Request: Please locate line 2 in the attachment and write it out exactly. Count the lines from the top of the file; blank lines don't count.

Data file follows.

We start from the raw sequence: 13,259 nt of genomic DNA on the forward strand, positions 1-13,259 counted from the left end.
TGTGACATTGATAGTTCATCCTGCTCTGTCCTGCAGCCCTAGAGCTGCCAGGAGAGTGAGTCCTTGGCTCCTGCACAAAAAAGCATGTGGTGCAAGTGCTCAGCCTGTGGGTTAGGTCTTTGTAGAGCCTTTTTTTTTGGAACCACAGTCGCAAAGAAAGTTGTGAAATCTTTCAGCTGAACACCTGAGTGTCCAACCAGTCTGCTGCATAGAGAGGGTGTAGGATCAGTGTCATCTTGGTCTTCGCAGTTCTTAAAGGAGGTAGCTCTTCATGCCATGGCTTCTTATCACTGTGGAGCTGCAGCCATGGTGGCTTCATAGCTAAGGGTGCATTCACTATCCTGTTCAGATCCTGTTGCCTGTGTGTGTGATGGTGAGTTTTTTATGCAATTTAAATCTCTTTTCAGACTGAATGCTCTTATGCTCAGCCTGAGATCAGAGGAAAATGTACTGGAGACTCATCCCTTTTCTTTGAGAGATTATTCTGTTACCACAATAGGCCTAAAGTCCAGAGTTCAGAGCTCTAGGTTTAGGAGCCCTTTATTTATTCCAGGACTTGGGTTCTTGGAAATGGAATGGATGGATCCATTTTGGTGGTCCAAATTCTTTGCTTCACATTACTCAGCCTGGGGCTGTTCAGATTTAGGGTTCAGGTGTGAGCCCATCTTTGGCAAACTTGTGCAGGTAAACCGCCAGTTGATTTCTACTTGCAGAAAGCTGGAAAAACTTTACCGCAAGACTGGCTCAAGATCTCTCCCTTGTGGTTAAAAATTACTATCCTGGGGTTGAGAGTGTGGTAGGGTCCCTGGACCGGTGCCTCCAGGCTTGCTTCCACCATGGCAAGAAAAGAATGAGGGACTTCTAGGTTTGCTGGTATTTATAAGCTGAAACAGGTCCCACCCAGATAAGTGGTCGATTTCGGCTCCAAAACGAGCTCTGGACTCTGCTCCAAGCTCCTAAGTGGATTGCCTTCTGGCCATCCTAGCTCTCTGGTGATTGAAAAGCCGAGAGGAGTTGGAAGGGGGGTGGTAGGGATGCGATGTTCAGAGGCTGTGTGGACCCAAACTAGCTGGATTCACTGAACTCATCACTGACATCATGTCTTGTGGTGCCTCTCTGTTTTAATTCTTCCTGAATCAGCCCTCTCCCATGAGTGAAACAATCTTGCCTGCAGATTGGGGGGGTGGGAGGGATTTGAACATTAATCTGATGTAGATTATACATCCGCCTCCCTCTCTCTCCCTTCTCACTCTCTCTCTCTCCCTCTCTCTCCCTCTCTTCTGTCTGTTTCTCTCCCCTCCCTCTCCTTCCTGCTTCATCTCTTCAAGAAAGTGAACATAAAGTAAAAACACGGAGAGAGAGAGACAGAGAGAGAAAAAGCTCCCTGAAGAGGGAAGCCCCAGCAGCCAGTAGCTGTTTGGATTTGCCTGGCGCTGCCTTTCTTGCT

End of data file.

TGTGACATTGATAGTTCATCCTGCTCTGTCCTGCAGCCCTAGAGCTGCCAGGAGAGTGAGTCCTTGGCTCCTGCACAAAAAAGCATGTGGTGCAAGTGCTCAGCCTGTGGGTTAGGTCTTTGTAGAGCCTTTTTTTTTGGAACCACAGTCGCAAAGAAAGTTGTGAAATCTTTCAGCTGAACACCTGAGTGTCCAACCAGTCTGCTGCATAGAGAGGGTGTAGGATCAGTGTCATCTTGGTCTTCGCAGTTCTTAAAGGAGGTAGCTCTTCATGCCATGGCTTCTTATCACTGTGGAGCTGCAGCCATGGTGGCTTCATAGCTAAGGGTGCATTCACTATCCTGTTCAGATCCTGTTGCCTGTGTGTGTGATGGTGAGTTTTTTATGCAATTTAAATCTCTTTTCAGACTGAATGCTCTTATGCTCAGCCTGAGATCAGAGGAAAATGTACTGGAGACTCATCCCTTTTCTTTGAGAGATTATTCTGTTACCACAATAGGCCTAAAGTCCAGAGTTCAGAGCTCTAGGTTTAGGAGCCCTTTATTTATTCCAGGACTTGGGTTCTTGGAAATGGAATGGATGGATCCATTTTGGTGGTCCAAATTCTTTGCTTCACATTACTCAGCCTGGGGCTGTTCAGATTTAGGGTTCAGGTGTGAGCCCATCTTTGGCAAACTTGTGCAGGTAAACCGCCAGTTGATTTCTACTTGCAGAAAGCTGGAAAAACTTTACCGCAAGACTGGCTCAAGATCTCTCCCTTGTGGTTAAAAATTACTATCCTGGGGTTGAGAGTGTGGTAGGGTCCCTGGACCGGTGCCTCCAGGCTTGCTTCCACCATGGCAAGAAAAGAATGAGGGACTTCTAGGTTTGCTGGTATTTATAAGCTGAAACAGGTCCCACCCAGATAAGTGGTCGATTTCGGCTCCAAAACGAGCTCTGGACTCTGCTCCAAGCTCCTAAGTGGATTGCCTTCTGGCCATCCTAGCTCTCTGGTGATTGAAAAGCCGAGAGGAGTTGGAAGGGGGGTGGTAGGGATGCGATGTTCAGAGGCTGTGTGGACCCAAACTAGCTGGATTCACTGAACTCATCACTGACATCATGTCTTGTGGTGCCTCTCTGTTTTAATTCTTCCTGAATCAGCCCTCTCCCATGAGTGAAACAATCTTGCCTGCAGATTGGGGGGGTGGGAGGGATTTGAACATTAATCTGATGTAGATTATACATCCGCCTCCCTCTCTCTCCCTTCTCACTCTCTCTCTCTCCCTCTCTCTCCCTCTCTTCTGTCTGTTTCTCTCCCCTCCCTCTCCTTCCTGCTTCATCTCTTCAAGAAAGTGAACATAAAGTAAAAACACGGAGAGAGAGAGACAGAGAGAGAAAAAGCTCCCTGAAGAGGGAAGCCCCAGCAGCCAGTAGCTGTTTGGATTTGCCTGGCGCTGCCTTTCTTGCT